It is easy to say you should reduce your exposure to blue light by not looking at your devices or watching TV at night. But realistically, no one is going to listen to that advice. It would require living in the dark (and the dark ages!) once the sun goes down.

At the very least, though, it is a good idea to shut down all electronics an hour before going to bed. That will help you drift off, of course. But more importantly, it will also signal to your body that it is time for bed and time for your organs and systems to take a much-needed rest as well.

If you absolutely cannot get away from your phone or tablet before bedtime, there are many free downloadable apps that automatically diminish the amount of blue light emitted based on the local time of your sunset.

Blue Light Blocking Glasses

Additionally, you can purchase and use special glasses that block or reduce blue light.

In fact, new research finds that wearing blue-light filtering glasses just before retiring for the night can lead to not only a better night’s sleep but a more productive and overall better day once you awaken.


In this two-part study, participants were selected to wear either blue-light filtering glasses or placebo glasses.

In part one, the researchers collected data from 63 managers. They found that wearing blue-light filtering glasses, “is an effective intervention to improve physiological (sleep), attitudinal (work engagement), and behavioral (task performance, organizational citizenship behavior, and counterproductive work behavior) outcomes.”

Part two, in which they collected data from 67 call center representatives, yielded similar outcomes.

The researchers of this study concluded that wearing these glasses “creates a form of physiologic darkness, thus improving both sleep quantity and quality.” In essence, the blue light filter “tricks” your brain into thinking it is darker than it may be.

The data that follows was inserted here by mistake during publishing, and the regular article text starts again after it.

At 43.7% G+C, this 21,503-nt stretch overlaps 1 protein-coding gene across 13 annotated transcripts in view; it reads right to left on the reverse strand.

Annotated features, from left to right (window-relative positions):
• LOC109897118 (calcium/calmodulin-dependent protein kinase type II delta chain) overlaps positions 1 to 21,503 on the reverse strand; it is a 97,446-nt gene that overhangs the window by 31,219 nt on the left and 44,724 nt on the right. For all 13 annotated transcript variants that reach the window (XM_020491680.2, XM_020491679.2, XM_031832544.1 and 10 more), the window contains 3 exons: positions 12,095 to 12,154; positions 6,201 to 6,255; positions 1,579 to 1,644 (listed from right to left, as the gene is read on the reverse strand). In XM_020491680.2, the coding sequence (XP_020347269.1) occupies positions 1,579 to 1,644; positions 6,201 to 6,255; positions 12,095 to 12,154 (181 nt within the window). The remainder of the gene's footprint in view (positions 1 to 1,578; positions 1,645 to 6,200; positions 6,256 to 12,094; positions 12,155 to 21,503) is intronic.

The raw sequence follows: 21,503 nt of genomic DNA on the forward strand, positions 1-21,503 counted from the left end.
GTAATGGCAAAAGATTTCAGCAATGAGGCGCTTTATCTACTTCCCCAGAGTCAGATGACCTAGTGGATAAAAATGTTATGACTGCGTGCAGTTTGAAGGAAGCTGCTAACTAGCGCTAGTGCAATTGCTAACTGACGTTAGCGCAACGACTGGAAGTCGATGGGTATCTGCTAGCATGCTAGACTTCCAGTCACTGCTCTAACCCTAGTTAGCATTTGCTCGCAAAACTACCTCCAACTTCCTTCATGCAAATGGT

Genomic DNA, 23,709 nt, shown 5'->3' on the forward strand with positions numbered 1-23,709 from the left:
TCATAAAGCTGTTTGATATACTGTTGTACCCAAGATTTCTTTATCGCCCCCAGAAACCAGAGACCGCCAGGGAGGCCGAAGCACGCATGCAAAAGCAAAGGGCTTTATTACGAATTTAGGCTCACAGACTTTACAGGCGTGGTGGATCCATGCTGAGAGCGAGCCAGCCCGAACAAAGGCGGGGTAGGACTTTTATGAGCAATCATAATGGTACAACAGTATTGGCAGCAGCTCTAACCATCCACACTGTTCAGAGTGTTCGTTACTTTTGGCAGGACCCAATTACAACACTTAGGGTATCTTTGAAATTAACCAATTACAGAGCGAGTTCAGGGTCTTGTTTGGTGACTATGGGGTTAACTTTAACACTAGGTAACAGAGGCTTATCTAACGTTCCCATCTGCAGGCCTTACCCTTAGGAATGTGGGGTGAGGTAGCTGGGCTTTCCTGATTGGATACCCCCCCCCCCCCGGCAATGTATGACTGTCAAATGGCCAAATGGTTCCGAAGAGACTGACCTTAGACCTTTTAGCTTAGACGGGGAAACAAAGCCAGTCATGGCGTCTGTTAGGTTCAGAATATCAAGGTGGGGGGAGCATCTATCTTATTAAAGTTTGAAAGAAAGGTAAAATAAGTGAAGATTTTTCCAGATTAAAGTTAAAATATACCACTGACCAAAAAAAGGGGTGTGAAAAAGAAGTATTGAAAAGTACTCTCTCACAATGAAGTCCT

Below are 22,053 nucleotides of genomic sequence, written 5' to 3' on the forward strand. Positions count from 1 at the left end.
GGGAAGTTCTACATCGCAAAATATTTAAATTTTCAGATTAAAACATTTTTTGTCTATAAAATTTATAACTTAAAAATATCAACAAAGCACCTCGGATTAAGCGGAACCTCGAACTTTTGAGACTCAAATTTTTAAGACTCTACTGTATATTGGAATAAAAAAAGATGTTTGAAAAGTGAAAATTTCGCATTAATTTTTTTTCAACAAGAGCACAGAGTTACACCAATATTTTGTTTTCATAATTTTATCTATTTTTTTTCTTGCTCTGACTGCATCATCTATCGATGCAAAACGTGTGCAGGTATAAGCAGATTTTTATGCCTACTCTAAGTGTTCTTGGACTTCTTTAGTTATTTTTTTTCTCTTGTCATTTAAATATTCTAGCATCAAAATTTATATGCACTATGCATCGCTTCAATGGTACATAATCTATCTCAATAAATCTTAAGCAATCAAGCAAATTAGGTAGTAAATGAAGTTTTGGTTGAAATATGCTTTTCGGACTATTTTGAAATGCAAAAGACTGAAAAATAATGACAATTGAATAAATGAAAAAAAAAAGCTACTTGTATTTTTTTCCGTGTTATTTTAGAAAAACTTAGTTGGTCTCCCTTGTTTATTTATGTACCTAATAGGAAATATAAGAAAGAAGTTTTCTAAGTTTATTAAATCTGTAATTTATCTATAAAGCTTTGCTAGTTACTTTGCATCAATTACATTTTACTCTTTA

Benefits Of Blue Light Glasses

Improved sleep and better job performance are two of the many benefits that blue light blocking glasses offer. And while there are a variety of blue light blocking glasses available online,if you wear prescription glasses, you can also add this feature to your lenses.

But beyond blue light-blocking lenses, your exposure mitigation efforts can also help lessen eye strain and discomfort that arises after staring at a screen for too long.

Because blue light has also been implicated in eye diseases like cataracts and macular degeneration, doing what you can to reduce your exposure now, can save your eyes and vision later in life.

And that type of prevention is a winning formula for protecting your eyes and sleeping soundly in no time.

Take good care.


Guarana C, et al. The effects of blue-light filtration on sleep and work outcomes. J Appl Psychol. 2020 Jul 13.

Disclaimer: Please note the date of last review or update on all articles. No content on this site, regardless of date, should ever be used as a substitute for direct medical advice from your doctor or other qualified clinician.

Last Updated: May 19, 2021
Originally Published: March 10, 2021